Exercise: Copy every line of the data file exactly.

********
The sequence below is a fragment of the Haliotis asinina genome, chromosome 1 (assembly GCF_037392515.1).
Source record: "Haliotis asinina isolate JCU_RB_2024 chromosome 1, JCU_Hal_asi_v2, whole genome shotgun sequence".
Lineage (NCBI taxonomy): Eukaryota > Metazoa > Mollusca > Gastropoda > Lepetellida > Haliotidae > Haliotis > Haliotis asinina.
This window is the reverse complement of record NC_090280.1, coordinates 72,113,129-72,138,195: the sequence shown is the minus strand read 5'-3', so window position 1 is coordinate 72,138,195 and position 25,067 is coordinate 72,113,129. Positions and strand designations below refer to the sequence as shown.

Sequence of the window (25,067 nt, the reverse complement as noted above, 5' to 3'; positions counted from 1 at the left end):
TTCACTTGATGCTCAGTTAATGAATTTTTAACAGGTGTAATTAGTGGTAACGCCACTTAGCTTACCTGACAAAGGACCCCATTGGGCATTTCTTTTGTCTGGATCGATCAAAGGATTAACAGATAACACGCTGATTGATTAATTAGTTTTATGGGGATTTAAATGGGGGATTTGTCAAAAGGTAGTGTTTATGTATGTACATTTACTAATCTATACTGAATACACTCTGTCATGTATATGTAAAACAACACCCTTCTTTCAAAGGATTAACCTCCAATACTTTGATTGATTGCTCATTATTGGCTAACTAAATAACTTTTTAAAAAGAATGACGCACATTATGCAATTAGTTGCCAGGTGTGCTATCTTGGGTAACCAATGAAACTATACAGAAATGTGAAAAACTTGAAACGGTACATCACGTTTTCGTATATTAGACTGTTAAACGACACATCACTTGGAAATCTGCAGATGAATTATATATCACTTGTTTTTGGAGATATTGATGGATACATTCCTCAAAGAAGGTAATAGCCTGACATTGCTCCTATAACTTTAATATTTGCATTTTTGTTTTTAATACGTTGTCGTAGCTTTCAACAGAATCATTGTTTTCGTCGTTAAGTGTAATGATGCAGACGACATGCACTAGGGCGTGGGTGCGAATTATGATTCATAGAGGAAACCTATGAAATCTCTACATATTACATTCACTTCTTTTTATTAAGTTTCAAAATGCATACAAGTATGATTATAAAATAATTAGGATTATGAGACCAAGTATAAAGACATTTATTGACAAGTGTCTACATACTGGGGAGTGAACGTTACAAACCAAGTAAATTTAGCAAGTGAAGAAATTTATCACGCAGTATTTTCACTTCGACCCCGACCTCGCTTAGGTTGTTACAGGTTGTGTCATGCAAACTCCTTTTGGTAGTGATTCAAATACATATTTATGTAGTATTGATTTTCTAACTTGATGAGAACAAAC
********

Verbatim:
The sequence below is a fragment of the Haliotis asinina genome, chromosome 1 (assembly GCF_037392515.1).
Source record: "Haliotis asinina isolate JCU_RB_2024 chromosome 1, JCU_Hal_asi_v2, whole genome shotgun sequence".
Lineage (NCBI taxonomy): Eukaryota > Metazoa > Mollusca > Gastropoda > Lepetellida > Haliotidae > Haliotis > Haliotis asinina.
This window is the reverse complement of record NC_090280.1, coordinates 72,113,129-72,138,195: the sequence shown is the minus strand read 5'-3', so window position 1 is coordinate 72,138,195 and position 25,067 is coordinate 72,113,129. Positions and strand designations below refer to the sequence as shown.

Sequence of the window (25,067 nt, the reverse complement as noted above, 5' to 3'; positions counted from 1 at the left end):
TTCACTTGATGCTCAGTTAATGAATTTTTAACAGGTGTAATTAGTGGTAACGCCACTTAGCTTACCTGACAAAGGACCCCATTGGGCATTTCTTTTGTCTGGATCGATCAAAGGATTAACAGATAACACGCTGATTGATTAATTAGTTTTATGGGGATTTAAATGGGGGATTTGTCAAAAGGTAGTGTTTATGTATGTACATTTACTAATCTATACTGAATACACTCTGTCATGTATATGTAAAACAACACCCTTCTTTCAAAGGATTAACCTCCAATACTTTGATTGATTGCTCATTATTGGCTAACTAAATAACTTTTTAAAAAGAATGACGCACATTATGCAATTAGTTGCCAGGTGTGCTATCTTGGGTAACCAATGAAACTATACAGAAATGTGAAAAACTTGAAACGGTACATCACGTTTTCGTATATTAGACTGTTAAACGACACATCACTTGGAAATCTGCAGATGAATTATATATCACTTGTTTTTGGAGATATTGATGGATACATTCCTCAAAGAAGGTAATAGCCTGACATTGCTCCTATAACTTTAATATTTGCATTTTTGTTTTTAATACGTTGTCGTAGCTTTCAACAGAATCATTGTTTTCGTCGTTAAGTGTAATGATGCAGACGACATGCACTAGGGCGTGGGTGCGAATTATGATTCATAGAGGAAACCTATGAAATCTCTACATATTACATTCACTTCTTTTTATTAAGTTTCAAAATGCATACAAGTATGATTATAAAATAATTAGGATTATGAGACCAAGTATAAAGACATTTATTGACAAGTGTCTACATACTGGGGAGTGAACGTTACAAACCAAGTAAATTTAGCAAGTGAAGAAATTTATCACGCAGTATTTTCACTTCGACCCCGACCTCGCTTAGGTTGTTACAGGTTGTGTCATGCAAACTCCTTTTGGTAGTGATTCAAATACATATTTATGTAGTATTGATTTTCTAACTTGATGAGAACAAAC